The latest scandal to dog crypto – which has a knock on from terra and luna – is around celsius. And that has driven it to $20,000.

Celsius is one of those lending platforms which paid what seemed like extraordinary rates of interest if you stake your crypto coins with them. They would then lend those coins out. Sort of like banking, really, but with cooler buzzwords. It paid 7% for bitcoin, I gather, and up to 18% for others.

If it sounds too good to be true, it probably isn’t true.

With falling crypto prices this year, many have been withdrawing their cryptocurrency, creating for celsius a liquidity crisis of its own. The collapse in value of its terra holdings has only made things worse, while it borrowed ether from customers and staked it in such a way that it is now tied up and can’t sell.

It’s a clusterflip. But it then emerged that it had sent over $300m in coins to exchange FTX. It looked like a rug pull. Cue a market panic, as everyone tried to get their coins back, and in many cases, sell what they have. Before long, Binance, the world’s biggest exchange, also halted withdrawals (only for a period though).

Reading this I imagine most neutrals would not want to get involved in this space at all. Well, fair enough.

I remain of the mind that bitcoin is an extraordinary technological breakthrough and I want to keep my shares in what is the most powerful computer network ever built. Others won’t feel the same way – and perspectives get messed with in bull and bear markets. We are at one of those points where everything looks awful.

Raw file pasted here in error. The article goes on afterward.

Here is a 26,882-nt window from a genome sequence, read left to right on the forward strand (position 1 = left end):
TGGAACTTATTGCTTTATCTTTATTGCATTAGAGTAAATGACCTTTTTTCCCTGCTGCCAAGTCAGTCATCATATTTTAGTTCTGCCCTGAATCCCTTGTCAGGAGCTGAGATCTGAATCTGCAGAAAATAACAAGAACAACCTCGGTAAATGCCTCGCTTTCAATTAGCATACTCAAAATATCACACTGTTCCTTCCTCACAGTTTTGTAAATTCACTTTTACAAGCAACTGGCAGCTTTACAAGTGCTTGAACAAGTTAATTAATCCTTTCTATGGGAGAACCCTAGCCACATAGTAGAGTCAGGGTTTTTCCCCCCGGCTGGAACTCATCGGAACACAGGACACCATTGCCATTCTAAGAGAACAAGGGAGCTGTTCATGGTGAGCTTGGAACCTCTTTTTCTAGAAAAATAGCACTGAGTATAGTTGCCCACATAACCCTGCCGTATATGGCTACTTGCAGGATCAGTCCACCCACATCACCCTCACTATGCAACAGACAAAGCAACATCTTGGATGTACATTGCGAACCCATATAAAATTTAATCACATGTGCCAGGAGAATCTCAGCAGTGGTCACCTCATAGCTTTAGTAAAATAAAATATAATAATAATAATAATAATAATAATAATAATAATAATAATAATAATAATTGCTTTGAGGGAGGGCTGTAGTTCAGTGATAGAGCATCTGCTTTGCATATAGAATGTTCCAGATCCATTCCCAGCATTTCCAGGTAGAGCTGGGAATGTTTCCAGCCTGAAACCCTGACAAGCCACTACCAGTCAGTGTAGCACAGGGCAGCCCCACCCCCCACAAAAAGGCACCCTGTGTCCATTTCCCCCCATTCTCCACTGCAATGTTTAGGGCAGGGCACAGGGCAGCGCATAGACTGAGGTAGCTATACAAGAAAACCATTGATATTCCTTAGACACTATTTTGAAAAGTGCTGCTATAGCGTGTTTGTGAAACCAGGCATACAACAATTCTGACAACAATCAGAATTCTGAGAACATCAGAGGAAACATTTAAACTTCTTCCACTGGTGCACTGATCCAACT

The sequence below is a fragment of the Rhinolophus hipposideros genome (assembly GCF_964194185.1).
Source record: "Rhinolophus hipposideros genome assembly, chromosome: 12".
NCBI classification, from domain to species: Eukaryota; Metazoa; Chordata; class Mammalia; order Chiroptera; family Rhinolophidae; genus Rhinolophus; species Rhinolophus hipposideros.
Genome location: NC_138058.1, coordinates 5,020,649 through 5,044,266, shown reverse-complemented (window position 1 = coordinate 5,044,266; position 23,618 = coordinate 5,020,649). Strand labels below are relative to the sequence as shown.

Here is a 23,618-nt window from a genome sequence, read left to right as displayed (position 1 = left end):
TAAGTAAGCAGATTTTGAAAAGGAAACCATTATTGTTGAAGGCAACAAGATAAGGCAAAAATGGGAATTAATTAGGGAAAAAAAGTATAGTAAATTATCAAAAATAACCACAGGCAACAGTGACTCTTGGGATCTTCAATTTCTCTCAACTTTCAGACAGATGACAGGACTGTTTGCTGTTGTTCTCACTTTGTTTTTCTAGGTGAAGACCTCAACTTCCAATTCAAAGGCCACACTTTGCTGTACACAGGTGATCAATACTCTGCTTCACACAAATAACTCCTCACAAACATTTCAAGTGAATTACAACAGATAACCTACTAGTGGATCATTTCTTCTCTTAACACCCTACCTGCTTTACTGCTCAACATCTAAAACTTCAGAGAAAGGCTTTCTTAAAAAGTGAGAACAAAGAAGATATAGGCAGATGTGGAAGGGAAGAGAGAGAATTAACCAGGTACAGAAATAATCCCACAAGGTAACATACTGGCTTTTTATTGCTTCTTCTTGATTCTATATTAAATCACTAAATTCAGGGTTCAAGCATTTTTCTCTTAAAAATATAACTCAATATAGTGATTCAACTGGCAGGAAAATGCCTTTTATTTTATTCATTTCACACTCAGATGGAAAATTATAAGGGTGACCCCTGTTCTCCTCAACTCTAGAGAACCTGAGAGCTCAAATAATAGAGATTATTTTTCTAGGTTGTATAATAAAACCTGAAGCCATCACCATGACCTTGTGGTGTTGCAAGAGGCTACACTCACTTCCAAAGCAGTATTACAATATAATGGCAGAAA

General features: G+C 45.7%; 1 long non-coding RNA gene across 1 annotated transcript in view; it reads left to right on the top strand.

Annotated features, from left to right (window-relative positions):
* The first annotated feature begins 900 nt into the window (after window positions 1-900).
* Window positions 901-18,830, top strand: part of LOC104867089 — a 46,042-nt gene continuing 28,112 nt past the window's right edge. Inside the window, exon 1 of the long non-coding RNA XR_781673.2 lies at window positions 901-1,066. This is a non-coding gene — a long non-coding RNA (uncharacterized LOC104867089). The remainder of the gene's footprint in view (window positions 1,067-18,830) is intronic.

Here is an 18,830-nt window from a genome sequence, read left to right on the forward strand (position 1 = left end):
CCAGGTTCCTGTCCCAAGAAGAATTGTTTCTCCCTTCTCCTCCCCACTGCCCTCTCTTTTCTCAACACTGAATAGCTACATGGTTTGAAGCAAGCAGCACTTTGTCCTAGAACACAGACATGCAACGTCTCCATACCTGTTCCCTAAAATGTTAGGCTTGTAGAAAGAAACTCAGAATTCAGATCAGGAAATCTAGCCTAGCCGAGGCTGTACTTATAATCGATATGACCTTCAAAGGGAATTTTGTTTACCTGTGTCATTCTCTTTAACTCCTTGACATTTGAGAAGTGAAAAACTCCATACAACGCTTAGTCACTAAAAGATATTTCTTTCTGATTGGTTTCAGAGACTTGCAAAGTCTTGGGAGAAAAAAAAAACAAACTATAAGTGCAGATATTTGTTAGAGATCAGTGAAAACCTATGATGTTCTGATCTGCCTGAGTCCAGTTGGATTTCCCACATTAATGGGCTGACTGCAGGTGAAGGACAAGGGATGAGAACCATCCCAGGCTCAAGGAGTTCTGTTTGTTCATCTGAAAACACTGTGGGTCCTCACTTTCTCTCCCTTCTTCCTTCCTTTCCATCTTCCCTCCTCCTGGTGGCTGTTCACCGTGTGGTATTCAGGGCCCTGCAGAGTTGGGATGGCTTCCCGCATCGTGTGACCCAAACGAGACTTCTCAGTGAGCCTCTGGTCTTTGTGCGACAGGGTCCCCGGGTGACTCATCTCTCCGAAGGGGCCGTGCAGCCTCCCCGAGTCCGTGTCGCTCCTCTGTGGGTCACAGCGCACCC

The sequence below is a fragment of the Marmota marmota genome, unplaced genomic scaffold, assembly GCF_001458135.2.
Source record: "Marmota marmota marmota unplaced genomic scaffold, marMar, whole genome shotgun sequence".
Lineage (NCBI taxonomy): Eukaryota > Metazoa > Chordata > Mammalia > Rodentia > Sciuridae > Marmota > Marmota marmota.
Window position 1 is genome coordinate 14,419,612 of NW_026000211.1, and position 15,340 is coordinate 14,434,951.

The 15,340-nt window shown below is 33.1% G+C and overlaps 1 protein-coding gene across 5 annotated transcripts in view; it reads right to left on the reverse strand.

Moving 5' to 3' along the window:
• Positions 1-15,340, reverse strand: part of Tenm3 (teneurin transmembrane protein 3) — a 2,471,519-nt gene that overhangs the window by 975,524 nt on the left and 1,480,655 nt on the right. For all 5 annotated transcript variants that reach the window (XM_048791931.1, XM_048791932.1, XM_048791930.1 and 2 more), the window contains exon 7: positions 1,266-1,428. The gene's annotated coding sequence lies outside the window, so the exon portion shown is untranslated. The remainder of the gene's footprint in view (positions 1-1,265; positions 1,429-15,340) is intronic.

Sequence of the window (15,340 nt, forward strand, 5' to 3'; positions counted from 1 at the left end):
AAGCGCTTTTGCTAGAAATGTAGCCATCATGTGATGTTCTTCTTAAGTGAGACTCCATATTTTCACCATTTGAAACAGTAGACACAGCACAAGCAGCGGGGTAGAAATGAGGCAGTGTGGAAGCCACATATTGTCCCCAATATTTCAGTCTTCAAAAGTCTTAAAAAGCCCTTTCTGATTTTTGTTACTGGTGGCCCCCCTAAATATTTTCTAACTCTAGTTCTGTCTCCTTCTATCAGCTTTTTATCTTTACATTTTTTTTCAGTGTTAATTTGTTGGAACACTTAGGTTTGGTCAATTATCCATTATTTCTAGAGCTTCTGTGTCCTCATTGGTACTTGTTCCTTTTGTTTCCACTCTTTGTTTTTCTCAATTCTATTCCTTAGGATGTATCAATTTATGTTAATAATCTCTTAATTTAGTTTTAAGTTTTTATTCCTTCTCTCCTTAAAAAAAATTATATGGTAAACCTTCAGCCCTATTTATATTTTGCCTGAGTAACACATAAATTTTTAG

How much further will bitcoin fall from here?

I’ve suggested before several times that bitcoin might come back to $20,000. That was its level in 2017 at the end of that particular episode (before it then went back to $3,000). It’s an obvious pivotal price point.

The next question to ask ourselves is: will $20,000 hold?

Well, if this bear market in everything carries on for much longer, the short answer is, “no”. Everything will be going lower.

Here’s a chart with a dashed line at the $20,000 mark.

Let’s hope what was resistance now becomes support. It often does.

Bitcoin chart

If not, the next line in the sand is $12,000.

A speculator might look at that and think, I’ll buy bitcoin at $21,000, with a stop at $18k or $19k. Pretty good odds?

But such chutzpah is hard to find in a bear market after a decline like this. As is the necessary cash.

Dominic’s film, Adam Smith: Father of the Fringe, about the unlikely influence of the father of economics on the greatest arts festival in the world is now available to watch on YouTube.

Dominic Frisby

Dominic Frisby (“mercurially witty” – the Spectator) is, we think, the world’s only financial writer and comedian. He is the author of the popular newsletter the Flying Frisby and is MoneyWeek’s main commentator on gold, commodities, currencies and cryptocurrencies. 

His books are Daylight Robbery - How Tax Changed our Past and Will Shape our Future; Bitcoin: the Future of Money? and Life After the State - Why We Don't Need Government. 

Dominic was educated at St Paul's School, Manchester University and the Webber-Douglas Academy Of Dramatic Art. You can follow him on X @dominicfrisby